A resource-based economy would utilize existing resources from the land and sea, physical equipment, industrial plants, etc. to enhance the lives of the total population. In an economy based on resources rather than money, we could easily produce all of the necessities of life, provide a high standard of living for all, universal health care and more relevant education, and most of all by generating a new incentive system based on human and environmental concern.Our vision of globalization empowers each and every person on the planet to be the best they can be, not to live in abject subjugation to a corporate governing body. Our proposals would not only add to the well being of people, but they would also provide the necessary information that would enable them to participate in any area of their competence. The measure of success would be based on the fulfilment of one’s individual pursuits rather than the acquisition of wealth, property and power.By overcoming scarcity, most of the crimes and even the prisons of today’s society would no longer be necessary. In a more humane civilization, instead of machines displacing people they would shorten the workday, increase the availability of goods and services, and lengthen vacation time. If we utilize new technology to raise the standard of living for all people, then the infusion of machine technology would no longer be a threat.With the elimination of debt, the fear of losing one’s job will no longer be a threat. This assurance could reduce mental and physical stress and leave us free to explore our abilities.

A resource-based economy would make it possible to use technology to overcome scarce resources by applying renewable sources of energy, computerizing and automating manufacturing and inventory, designing safe energy-efficient cities and advanced transportation systems.There is no profit, there is no PIB. The main figures in an Resource Based Economy are right the resources of the earth, so it is directly relevant to our sustainable activities.Technology intelligently and efficiently applied, conserves energy, reduces waste, and provides more leisure time. With automated inventory on a global scale, we can maintain a balance between production and distribution. Only nutritious and healthy food would be available and planned obsolescence would be unnecessary and non-existent in a resource-based economy.Considerable amounts of energy would also be saved by eliminating the duplication of competitive products such as tools, eating utensils, pots, pans and vacuum cleaners.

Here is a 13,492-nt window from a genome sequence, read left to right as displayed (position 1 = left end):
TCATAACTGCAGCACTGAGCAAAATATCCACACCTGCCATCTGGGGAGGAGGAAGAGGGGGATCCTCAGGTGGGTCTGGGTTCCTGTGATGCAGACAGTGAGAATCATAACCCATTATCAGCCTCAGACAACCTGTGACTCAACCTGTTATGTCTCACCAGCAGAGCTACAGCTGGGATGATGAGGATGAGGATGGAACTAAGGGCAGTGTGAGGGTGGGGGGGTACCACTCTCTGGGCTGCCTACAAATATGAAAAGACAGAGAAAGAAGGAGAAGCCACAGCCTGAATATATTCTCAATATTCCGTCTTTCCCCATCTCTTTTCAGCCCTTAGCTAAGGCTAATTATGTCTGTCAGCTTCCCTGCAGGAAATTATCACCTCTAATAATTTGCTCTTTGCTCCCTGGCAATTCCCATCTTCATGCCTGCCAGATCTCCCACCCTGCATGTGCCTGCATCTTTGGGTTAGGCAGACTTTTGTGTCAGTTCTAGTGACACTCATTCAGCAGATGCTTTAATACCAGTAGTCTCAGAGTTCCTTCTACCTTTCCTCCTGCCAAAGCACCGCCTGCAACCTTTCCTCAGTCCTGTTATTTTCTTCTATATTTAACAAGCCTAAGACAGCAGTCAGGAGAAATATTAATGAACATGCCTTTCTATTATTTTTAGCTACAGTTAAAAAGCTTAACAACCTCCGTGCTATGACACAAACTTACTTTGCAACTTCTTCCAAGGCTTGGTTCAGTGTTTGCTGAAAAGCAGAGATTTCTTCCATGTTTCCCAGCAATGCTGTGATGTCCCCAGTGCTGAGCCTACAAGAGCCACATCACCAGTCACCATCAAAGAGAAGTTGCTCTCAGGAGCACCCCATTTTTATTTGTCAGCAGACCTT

At present, we have enough material resources to provide a very high standard of living for all of Earth’s inhabitants. Only when population exceeds the carrying capacity of the land do many problems such as greed, crime and violence emerge. The thought of eliminating money still troubles us, consider this: If a group of people with gold, diamonds and money were stranded on an island that had no resources such as food, clean air and water, their wealth would be irrelevant to their survival. It is only when resources are scarce that money can be used to control their distribution. One could not, for example, sell the air we breathe or water abundantly flowing down from a mountain stream. Although air and water are valuable, in abundance they cannot be sold.Money is only important in a society when certain resources for survival must be rationed and the people accept money as an exchange medium for the scarce resources. Money is a social convention, an agreement if you will. It is neither a natural resource nor does it represent one. It is not necessary for survival unless we have been conditioned to accept it as such.

See the article here:

Resource Based Economy | The Future We Want

Will a Resource Based Economy Work?

There has been a longer discussion recently in this article whether a resource based economy will work or not. And the opposers argument was largely centered around a notion that in RBE there will be no contracts, that people can just walk away from their job, and that this will lead to a lack of mining ore. That we wont find people to work in the mines to dig up minerals needed for our social production as he calls it, to produce our cell phones and laptops, etc.